A Perris man who helped integrate African Americans into the U.S. Marine Corps has been honored posthumously with the Congressional Gold Medal, the highest civilian award bestowed by the United States.
Tommie Hugh Denson was among the first African Americans to enlist in the Marines during World War II, a time of rampant segregation in the military and America.
Like other black Marines, Denson endured bigotry and racism but never lost his love of country or the willingness to serve. Denson spent 23 years in the Marines, served in Korea and Vietnam in addition to World War II and retired as a gunnery sergeant.
He and his family later moved to Perris, where Denson purchased five acres on El Nido Road, spending his retirement gardening and raising chickens and cows and serving as an elder at the Perris Church of Christ. He died in 1999.
On Saturday, Feb. 25, five of his six children were on hand to accept the Congressional Gold Medal presented by the Montford Point Marine Association. The association represents Marines who served between 1942-49 at the segregated Montford Point Camp in North Carolina.
Perris Mayor Michael Vargas attended the ceremony and presented the family with a proclamation honoring Denson’s “selfless patriotism” commitment to civil rights and equality and for “future generations of warriors, regardless of background, to serve in the finest military the world has ever known.”
In remarks made at the ceremony, Vargas called Denson “an icon and an inspiration to our youth and our entire community.”
“The magnitude of what he did for or country is awesome,” Vargas said. “It is very important that we acknowledge and honor those who have served and sacrificed for us. Mr. Denson has played a very significant role in our history.”
Retired Marine Sgt. Michael Johnson presented Denson’s children with the Congressional Gold Medal. Johnson said President Obama signed into law the legislation approving the Congressional Gold Medal in 2011 and a year later, 400 veterans received their medals in a ceremony in Washington D.C. Johnson said 20,000 African-Americans served at Montford Point prior to the integration of the Marine Corps in 1949.
About 1,000 Montford Point Marines are thought to be alive. Johnson serves as Western Regional Vice President of the Montford Point Marines Association.
Johnson summed up the contributions of the Montford Point Marines succinctly.
“They changed the course of history,” he said.
From Texas to the Marines
Tommie Hugh Denson was born in Paris, Texas in 1925.
As a youngster, Denson commuted 26 miles to school on his bicycle daily and after classes, traveled to Camp Maxey to work. He liked the military, enlisted in the Marines in 1945 and was sent to Montford Point Camp.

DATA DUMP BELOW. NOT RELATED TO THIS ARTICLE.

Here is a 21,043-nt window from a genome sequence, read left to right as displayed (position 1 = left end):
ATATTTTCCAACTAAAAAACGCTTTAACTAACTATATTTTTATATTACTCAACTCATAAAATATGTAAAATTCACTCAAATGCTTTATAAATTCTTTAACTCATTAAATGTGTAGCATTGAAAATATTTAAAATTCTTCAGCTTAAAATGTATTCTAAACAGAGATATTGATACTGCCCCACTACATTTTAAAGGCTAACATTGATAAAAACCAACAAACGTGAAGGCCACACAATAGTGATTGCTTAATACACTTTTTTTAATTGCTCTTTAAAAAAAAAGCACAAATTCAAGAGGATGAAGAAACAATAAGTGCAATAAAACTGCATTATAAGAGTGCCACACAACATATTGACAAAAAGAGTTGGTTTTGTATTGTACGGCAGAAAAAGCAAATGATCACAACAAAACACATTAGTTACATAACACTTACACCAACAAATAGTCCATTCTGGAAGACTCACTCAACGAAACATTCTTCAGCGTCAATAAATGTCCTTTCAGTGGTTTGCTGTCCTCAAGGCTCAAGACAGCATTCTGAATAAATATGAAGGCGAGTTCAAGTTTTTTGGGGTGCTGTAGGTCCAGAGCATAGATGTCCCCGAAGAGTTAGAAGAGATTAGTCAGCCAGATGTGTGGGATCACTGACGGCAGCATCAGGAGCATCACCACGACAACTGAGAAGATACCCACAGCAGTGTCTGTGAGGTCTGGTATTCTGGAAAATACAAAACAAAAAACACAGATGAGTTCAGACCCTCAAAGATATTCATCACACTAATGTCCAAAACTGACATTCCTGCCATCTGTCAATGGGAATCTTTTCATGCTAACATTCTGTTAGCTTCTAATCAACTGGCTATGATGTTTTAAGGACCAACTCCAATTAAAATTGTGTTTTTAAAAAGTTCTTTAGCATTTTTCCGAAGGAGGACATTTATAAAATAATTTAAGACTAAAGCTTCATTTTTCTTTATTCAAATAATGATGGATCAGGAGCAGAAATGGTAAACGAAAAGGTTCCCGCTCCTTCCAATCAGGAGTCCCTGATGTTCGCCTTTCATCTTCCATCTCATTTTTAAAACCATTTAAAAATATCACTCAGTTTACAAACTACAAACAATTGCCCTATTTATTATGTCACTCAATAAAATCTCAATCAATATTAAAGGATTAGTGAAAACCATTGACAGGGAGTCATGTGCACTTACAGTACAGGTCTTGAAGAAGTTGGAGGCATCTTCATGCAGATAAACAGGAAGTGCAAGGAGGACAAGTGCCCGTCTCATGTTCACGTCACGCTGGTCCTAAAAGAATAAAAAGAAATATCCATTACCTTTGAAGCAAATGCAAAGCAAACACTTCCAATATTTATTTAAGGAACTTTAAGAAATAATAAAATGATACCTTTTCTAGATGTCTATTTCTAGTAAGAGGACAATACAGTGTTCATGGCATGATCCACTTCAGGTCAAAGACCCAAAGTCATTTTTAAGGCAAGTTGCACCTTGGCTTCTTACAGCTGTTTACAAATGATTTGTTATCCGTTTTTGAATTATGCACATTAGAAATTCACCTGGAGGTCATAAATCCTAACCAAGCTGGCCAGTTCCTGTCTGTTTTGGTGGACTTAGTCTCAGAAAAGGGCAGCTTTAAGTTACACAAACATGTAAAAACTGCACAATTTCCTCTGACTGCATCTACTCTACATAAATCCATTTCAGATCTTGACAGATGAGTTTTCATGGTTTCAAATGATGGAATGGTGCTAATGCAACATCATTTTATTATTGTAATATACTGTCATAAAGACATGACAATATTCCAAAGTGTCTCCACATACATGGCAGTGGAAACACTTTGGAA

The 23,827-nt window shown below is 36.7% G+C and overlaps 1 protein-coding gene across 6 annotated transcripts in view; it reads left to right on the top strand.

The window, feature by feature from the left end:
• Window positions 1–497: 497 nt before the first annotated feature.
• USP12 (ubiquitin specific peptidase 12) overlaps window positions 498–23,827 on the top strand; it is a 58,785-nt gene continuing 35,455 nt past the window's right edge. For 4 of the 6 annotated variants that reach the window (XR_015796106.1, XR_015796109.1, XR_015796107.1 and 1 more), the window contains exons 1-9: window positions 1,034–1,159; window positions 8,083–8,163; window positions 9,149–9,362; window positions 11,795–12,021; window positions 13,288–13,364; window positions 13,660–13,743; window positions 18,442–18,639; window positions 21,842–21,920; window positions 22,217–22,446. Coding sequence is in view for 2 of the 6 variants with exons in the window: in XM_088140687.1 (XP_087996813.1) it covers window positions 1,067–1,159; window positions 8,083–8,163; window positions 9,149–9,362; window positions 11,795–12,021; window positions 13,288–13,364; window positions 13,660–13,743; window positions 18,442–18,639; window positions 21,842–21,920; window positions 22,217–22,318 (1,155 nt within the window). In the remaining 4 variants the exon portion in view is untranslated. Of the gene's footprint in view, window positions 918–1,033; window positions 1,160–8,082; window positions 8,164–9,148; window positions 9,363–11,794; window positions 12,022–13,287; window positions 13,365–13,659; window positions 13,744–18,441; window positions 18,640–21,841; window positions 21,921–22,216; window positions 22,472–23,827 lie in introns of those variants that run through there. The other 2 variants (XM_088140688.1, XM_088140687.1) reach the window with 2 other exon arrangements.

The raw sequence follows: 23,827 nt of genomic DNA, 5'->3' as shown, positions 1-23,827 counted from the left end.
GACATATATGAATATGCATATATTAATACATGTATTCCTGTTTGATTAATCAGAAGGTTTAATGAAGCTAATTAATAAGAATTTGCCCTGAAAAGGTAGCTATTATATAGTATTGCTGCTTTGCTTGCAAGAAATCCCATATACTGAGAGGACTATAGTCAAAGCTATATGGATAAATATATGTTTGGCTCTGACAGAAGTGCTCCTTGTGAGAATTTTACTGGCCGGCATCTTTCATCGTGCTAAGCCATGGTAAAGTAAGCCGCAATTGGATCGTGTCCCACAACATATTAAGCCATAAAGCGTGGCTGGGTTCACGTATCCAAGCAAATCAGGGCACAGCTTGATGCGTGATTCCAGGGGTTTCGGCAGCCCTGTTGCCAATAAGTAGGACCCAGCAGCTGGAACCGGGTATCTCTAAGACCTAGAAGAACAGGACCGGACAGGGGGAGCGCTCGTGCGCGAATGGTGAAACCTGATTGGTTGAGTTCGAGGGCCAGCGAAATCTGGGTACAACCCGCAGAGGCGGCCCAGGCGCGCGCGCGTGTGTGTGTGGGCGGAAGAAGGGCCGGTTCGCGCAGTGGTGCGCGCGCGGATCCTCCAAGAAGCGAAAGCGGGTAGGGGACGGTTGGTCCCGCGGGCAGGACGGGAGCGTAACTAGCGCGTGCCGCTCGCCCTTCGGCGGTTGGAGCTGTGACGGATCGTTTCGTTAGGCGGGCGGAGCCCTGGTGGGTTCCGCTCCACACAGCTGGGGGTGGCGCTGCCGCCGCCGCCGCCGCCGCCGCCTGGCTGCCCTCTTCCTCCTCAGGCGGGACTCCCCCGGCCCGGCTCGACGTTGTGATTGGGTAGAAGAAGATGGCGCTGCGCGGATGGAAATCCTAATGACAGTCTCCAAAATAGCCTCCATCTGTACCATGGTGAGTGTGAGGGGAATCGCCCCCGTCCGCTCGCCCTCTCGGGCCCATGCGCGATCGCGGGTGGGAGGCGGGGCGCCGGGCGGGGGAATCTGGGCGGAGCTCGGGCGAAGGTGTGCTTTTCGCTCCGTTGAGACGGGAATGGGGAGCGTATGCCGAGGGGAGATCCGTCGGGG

He experienced Jim Crow bigotry up close and personal. Black Marines could not eat at many diners, drink at community water fountains and were forced to ride in the back of municipal buses. Montford Point Marines had to be accompanied by white officers when they left their base. The local population did not believe blacks could become Marines.
Despite the obstacles, Tommie Denson enjoyed the rigors and discipline of the Corps. He rose through the ranks, serving in Korea and two tours in Vietnam, earning several decorations and commendations along the way.
He and his wife, Sadie Mae Rhue, raised six children—Tommie, Kerry, Keith, Karl, Nita and Denise. All six children reside in Southern California. Sadie Denson died in 2009.
Family members recalled how Tommie Denson, when stationed at some far-off point while in the military, sent list of words home for his children to research and use correctly in sentences. He graded those assignments and sent back comments to the children. Despite the indignities heaped upon him in the segregated South, Denson maintained a wonderful sense of humor and was a first-class story teller.
Loved family, knowledge, Perris
Following his military retirement in 1968, Tommie Denson worked for General Electric and in 1978, realized his dream and purchased a homestead in Perris. As he settled into retirement, Denson took on the role of gentleman farmer and gardener and church leader.
His children remembered him as a man who, despite the bigotry he experienced, harbored no ill will toward the U.S.
His golden rule to his children about dealing with other people—don’t judge someone based on comments you’ve heard about them; judge on how they treat you. His other pearl of wisdom: do what you say you’re going to do and always do your best.
“Our dad was the kindest, most loving person,” said his son, Kerry Denson, who lives in Perris. “He instilled in us the love of family, the love of knowledge and the freedom that knowledge gives you.”
Kerry Denson called the Congressional Gold Medal Ceremony “one of the most important days in this family’s life.” He said the family appreciated the proclamation presented by Mayor Vargas, calling it “really beautiful and really gracious.”
Daughter Denise Hains, who lives in Murrieta where the Congressional Gold Medal presentation ceremony took place, said her dad was a low-key pioneer in the struggle for civil rights. But he was a pioneer nonetheless.
“My father was part of a movement before there was a movement,” she said. “It testifies to his character. My dad was bigger than life. I just wish he lived to see this day.”